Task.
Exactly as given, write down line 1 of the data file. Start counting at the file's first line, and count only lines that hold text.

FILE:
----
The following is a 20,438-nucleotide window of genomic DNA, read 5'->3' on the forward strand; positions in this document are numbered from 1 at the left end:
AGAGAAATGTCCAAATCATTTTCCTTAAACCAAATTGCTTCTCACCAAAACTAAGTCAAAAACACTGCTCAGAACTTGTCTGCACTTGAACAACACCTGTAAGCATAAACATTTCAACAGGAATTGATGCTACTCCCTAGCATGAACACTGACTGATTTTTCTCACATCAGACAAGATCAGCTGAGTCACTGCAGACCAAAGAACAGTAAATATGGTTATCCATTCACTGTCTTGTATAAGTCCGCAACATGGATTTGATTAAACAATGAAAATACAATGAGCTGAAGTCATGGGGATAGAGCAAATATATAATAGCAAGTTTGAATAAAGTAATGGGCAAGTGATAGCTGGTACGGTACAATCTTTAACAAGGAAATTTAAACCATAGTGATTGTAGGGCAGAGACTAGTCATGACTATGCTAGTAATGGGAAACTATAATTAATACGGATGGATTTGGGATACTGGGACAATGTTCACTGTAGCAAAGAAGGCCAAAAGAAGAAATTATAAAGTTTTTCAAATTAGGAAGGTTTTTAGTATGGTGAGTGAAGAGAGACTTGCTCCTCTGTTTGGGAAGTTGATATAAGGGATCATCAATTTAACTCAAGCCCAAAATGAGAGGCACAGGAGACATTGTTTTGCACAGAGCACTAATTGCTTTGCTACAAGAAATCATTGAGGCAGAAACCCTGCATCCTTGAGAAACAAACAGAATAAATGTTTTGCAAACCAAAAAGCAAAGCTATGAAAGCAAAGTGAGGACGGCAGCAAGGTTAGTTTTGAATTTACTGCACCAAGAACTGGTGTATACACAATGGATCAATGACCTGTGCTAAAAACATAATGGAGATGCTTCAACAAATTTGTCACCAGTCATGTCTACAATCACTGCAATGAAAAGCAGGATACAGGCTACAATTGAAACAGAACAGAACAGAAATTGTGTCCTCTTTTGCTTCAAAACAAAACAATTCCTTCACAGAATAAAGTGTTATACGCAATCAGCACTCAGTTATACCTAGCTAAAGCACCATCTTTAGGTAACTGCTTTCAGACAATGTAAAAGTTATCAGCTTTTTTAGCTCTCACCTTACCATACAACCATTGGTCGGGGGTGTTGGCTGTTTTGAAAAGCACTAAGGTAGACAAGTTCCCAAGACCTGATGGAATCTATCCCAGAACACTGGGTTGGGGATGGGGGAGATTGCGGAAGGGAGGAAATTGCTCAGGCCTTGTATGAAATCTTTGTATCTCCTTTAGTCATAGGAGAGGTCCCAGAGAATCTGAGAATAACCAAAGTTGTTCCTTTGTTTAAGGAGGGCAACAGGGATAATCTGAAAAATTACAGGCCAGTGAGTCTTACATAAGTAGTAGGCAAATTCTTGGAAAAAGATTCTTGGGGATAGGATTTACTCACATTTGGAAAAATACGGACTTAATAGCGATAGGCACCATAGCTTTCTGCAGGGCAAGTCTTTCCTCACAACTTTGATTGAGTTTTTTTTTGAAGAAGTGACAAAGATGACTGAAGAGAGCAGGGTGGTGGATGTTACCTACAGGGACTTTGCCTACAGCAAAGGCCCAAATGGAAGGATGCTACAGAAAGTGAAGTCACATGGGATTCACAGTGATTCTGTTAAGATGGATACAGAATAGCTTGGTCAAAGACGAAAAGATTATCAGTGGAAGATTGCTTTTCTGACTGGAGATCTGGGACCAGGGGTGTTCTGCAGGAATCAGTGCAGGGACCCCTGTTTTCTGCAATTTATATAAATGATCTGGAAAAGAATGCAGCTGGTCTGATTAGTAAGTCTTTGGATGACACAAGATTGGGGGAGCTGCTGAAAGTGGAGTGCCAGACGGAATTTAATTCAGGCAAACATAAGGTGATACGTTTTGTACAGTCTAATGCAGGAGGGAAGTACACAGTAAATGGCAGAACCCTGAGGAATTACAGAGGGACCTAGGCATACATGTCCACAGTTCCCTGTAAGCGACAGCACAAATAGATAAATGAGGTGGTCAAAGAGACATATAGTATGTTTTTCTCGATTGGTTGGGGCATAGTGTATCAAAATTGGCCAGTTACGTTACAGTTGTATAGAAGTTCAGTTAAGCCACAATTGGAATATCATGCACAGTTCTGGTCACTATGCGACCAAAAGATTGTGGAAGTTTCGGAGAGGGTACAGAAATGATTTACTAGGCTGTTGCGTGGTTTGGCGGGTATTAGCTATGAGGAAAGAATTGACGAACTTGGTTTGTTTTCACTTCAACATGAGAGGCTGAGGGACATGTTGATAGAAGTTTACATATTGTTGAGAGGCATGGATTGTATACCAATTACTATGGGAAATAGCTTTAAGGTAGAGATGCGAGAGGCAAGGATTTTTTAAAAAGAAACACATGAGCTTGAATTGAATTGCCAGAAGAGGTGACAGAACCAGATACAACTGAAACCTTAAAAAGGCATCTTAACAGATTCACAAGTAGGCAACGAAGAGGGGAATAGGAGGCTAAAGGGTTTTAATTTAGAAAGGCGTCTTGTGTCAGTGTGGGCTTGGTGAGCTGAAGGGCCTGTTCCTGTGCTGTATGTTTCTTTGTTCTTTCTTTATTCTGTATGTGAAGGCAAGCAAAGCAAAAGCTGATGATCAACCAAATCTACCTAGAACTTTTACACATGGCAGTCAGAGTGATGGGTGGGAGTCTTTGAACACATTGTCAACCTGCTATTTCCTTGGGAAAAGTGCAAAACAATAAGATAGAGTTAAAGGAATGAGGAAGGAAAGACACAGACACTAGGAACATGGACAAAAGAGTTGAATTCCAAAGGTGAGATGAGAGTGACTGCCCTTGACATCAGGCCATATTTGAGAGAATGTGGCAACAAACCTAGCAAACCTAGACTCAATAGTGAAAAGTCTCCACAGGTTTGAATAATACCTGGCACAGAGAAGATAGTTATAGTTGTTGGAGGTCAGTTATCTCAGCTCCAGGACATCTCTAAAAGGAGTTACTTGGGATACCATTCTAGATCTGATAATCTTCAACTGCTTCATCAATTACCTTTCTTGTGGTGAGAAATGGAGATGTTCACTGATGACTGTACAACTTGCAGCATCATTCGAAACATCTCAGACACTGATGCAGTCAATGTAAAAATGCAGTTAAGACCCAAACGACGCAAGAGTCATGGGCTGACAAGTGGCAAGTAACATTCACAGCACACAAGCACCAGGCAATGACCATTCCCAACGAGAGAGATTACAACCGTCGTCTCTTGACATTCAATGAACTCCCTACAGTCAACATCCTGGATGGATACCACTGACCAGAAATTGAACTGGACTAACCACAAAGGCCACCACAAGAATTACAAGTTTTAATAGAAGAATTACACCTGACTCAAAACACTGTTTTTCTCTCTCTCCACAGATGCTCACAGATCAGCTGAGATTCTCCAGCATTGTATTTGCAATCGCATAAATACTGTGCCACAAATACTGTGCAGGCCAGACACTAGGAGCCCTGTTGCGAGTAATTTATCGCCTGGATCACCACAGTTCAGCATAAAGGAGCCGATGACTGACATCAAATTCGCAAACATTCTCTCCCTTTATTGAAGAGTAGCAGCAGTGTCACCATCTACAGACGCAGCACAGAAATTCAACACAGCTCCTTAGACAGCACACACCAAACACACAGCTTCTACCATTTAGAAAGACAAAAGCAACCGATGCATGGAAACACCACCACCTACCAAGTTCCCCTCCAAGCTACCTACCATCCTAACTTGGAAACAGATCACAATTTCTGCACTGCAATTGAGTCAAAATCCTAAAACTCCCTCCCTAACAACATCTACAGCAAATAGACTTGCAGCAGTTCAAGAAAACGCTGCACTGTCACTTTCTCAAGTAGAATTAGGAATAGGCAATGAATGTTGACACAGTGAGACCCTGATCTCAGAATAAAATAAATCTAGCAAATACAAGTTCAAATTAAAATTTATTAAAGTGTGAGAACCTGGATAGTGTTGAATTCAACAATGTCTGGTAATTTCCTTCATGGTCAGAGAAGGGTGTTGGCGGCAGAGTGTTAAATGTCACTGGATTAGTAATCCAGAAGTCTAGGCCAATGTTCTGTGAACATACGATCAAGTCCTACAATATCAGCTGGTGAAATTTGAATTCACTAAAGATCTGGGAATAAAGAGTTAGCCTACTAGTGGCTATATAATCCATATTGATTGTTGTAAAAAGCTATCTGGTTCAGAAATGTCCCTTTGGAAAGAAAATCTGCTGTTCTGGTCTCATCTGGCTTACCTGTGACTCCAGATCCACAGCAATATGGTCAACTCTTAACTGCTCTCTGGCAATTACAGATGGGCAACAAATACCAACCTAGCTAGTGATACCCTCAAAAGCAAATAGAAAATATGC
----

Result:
The following is a 20,438-nucleotide window of genomic DNA, read 5'->3' on the forward strand; positions in this document are numbered from 1 at the left end: